Century 21 Beggins Enterprises on its website lists a “beautiful” three-bedroom condo in Madeira Beach, Florida with “large spacious balconies to enjoy the warm, beautiful views.”
“This is one of the only properties available on the Gulf Beach islands that’s totally pet friendly,” the listing reads. “Secure your piece of paradise at The Residences at Madeira Beach Town Center. Welcome home.”
If you’re tempted to buy the listing, thank ChatGPT. The text above was written by the free artificial intelligence computer program.
Real estate agents across the country are turning to the program to help write up listing descriptions and content scripts, as first reported by CNN.
“We’re using it every day,” said Mike Puma, chief marketing officer at Century 21 Beggins, who uses ChatGPT to write content like social media posts or video scripts for real estate agents. “(This allows) them to spend more time on what they do best.”
Remember how 5G was going to change everything? Here’s a breakdown of reality vs. hype
How are real estate agents using ChatGPT?
Tony Angelos, a Chicago-based broker, said he started using ChatGPT soon after OpenAI launched the program in November 2022.
“It’s a total game changer,” he said. For most real estate agents, “marketing and prospecting is really most of the jobs’ core functions. And this is a very cost-effective way to completely eliminate one of those things.”
Angelos uses the program regularly to come up with scripts for social media videos and listing descriptions.
Earlier this week, he had the AI program write a script about things to do in Chicago in February. He said what would have taken him 20 minutes to write took ChatGPT five seconds.
“I said make it a little funnier, and it made it funnier for me,” he said. “It’s not perfect by any means. But it is an amazing starting point.”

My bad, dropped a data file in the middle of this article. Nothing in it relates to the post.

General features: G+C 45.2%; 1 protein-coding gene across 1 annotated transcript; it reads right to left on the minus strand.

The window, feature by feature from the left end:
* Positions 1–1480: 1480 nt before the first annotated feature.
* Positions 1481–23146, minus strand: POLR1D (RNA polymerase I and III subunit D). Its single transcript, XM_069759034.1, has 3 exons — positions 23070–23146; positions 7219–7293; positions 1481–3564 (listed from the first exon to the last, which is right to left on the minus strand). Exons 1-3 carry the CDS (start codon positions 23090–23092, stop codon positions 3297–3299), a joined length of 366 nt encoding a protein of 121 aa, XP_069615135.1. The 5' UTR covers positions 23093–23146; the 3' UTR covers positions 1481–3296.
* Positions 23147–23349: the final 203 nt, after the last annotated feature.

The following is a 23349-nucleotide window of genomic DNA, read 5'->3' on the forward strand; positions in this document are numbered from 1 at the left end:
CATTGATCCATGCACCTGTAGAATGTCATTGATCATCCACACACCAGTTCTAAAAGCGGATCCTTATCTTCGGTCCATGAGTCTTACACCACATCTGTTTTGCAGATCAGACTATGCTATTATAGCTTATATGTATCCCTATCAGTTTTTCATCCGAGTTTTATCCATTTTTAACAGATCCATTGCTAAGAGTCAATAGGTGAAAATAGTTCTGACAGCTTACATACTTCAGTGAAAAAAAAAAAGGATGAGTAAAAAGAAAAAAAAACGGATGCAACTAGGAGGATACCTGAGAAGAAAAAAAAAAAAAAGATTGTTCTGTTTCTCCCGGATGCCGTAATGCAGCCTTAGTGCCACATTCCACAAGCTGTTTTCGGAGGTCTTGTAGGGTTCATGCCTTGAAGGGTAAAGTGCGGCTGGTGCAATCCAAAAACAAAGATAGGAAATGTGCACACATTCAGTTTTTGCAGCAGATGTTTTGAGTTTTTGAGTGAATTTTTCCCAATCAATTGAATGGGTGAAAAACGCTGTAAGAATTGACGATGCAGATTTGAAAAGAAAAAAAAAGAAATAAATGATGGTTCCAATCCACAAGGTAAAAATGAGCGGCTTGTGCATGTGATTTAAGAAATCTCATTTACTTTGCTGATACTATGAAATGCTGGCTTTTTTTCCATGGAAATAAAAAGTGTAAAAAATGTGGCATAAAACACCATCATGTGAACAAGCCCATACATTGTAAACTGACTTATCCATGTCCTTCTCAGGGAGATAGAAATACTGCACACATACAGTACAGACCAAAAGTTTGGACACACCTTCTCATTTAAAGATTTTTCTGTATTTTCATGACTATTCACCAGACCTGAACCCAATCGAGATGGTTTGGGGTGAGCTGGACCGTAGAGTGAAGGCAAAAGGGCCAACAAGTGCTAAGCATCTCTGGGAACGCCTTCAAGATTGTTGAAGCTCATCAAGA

Paige Hewitt, a realtor based in Indianapolis, has used ChatGPT to help write listing descriptions and marketing newsletters. She said the program’s capabilities far exceeded her expectations, and she’s excited that the time it saves her means she can spend more time with clients.
“It’s going to make my job easier, which is going to make me stronger at my job,” she said.
While the technology is a growing trend in the industry, the National Association of Realtors’ director of emerging technology, David Conroy, says business usage among realtors has so far been limited.
Relief for homebuyers in 2023:Mortgage rates at lowest levels since September
Mortgage rate buydowns:Mortgage rate buydowns are on the rise as homebuyers cope with high interest rates
How much does ChatGPT cost?
While ChatGPT is free for now, OpenAI’s official Discord server in January said the company was “starting to think about how to monetize ChatGPT” to “continue improving and maintaining the service.”
Real estate agents told USA TODAY they believe the tool would be well worth the money.
“We’ve been playing around with different AI platforms for years now and none of them have been very good,” Puma said. With ChatGPT, “we can now build really unique things on top of this that make the agents’ life even easier.”
Schools nationwide are banning ChatGPT:What we know about the future of AI in education.
What are ChatGPT’s limits?
ChatGPT has proven to be useful, but it’s not perfect.
Its popularity means it regularly reaches full capacity, forcing users to wait their turn to use the program. And because it was trained with writing from the internet up to 2021, some of its information is outdated.
Conroy from NAR warned that anything generated with AI should be thoroughly reviewed by licensed professionals. That includes listing descriptions; he notes that NAR’s code of ethics prohibits the exaggeration or misrepresentation of pertinent facts.
“There could be scenarios where listing descriptions created by using AI could unintentionally include language or descriptions that are not intended or even violate fair housing laws,” Conroy said in an emailed statement. “It is important to remember that real estate professionals have a responsibility to their clients to be honest and truthful.”
You can follow USA TODAY reporter Bailey Schulz on Twitter @bailey_schulz and subscribe to our free Daily Money newsletter here for personal finance tips and business news every Monday through Friday.
Read More:Real estate agents are turning to ChatGPT AI to describe listings